Salutes & Awards

February 20, 2014

D-M girls selected for Military child of the year award

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Airman 1st Class Chris Drzazgowski
355th Fighter Wing Public Affairs
DMGirls
(L) Tech. Sgt. Abbi Cabeen, 923rd Aircraft Maintenance Squadron, section chief, and daughter Karrington Pryor, 13, semi-finalist for the Military Child of the Year Award, pose for a photo Feb. 5. Karrington is involved in many extra-curricular activities, to include community service and volunteer work enabling her to be selected as a semi-finalist for the MCOY Award.

(R) Tech. Sgt. Ryan Taylor, 355th Civil Engineering Squadron, noncommissioned officer in charge of the Readiness and Emergency Management Flight, and daughter Caylin, 8, semi-finalist for the Military Child of the Year Award, pose for a photo Feb. 14. The MCOY Award is presented by Operation Homefront to outstanding military children who demonstrate resiliency, leadership and achievement.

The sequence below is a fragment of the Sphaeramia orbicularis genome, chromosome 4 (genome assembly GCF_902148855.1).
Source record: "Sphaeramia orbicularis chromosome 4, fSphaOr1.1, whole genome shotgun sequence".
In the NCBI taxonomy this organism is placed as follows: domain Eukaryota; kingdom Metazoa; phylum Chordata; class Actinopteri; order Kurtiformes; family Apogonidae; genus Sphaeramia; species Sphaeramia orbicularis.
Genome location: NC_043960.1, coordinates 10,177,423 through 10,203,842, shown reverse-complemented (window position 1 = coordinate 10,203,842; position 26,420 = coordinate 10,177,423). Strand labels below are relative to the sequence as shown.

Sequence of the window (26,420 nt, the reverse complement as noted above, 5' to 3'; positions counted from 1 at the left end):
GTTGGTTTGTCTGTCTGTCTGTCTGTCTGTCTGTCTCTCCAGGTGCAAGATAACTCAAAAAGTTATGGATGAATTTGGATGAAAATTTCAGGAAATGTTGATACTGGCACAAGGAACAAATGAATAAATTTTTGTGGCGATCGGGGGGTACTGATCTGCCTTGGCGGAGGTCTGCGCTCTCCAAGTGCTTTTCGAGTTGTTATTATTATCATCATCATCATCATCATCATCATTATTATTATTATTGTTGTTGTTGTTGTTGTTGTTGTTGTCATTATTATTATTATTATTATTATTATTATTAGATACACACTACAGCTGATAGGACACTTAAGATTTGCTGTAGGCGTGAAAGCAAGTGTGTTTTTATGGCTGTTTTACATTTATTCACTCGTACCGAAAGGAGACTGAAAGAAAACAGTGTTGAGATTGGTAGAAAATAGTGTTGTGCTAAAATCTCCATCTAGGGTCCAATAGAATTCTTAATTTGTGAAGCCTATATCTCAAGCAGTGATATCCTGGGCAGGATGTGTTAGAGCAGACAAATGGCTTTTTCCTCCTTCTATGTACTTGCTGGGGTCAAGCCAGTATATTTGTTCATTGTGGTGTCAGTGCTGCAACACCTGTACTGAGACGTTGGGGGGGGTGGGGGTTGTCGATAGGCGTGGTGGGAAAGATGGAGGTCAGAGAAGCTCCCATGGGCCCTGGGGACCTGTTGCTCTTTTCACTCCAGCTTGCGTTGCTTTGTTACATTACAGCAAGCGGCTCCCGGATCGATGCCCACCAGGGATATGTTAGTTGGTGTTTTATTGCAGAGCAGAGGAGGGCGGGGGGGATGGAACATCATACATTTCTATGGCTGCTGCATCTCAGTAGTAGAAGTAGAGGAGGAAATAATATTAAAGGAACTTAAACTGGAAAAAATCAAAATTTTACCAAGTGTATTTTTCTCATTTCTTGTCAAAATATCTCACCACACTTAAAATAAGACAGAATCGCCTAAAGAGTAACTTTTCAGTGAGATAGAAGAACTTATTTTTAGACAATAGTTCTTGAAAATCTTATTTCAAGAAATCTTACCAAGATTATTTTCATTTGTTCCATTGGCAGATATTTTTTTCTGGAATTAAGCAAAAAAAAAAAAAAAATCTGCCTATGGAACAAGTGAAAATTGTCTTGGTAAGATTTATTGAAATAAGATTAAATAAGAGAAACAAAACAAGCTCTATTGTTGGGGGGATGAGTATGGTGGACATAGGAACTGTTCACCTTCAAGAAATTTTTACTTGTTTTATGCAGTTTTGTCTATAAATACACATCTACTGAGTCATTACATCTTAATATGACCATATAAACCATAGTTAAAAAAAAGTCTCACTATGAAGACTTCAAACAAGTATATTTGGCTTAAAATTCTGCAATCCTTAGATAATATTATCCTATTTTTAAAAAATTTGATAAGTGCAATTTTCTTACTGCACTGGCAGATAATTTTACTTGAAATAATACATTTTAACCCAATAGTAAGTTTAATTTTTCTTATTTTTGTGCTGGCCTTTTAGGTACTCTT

Two local area children whose parents are stationed here have been selected as semi-finalists for Operation Homefront’s Military Child of the Year.

The two finalists are Karrington Pryor, age 13 and Caylin Taylor, age 8.

Karrington is the daughter of Tech. Sgt. Abbi Cabeen, 923rd Aircraft Maintenance Squadron, section chief, and step-daughter of Master Sgt. Mark Cabeen, 355th Equipment Maintenance Squadron production superintendent.

Caylin is the daughter of Tech. Sgt. Ryan Taylor, 355th Civil Engineering Squadron, noncommissioned officer in charge of the Readiness and Emergency Management Flight.

The MCOY Award is presented by Operation Homefront to outstanding military children who demonstrate resiliency, leadership and achievement. Recipients representing each branch of the armed services receive their award at a Washington, D.C. Gala celebration in April each year.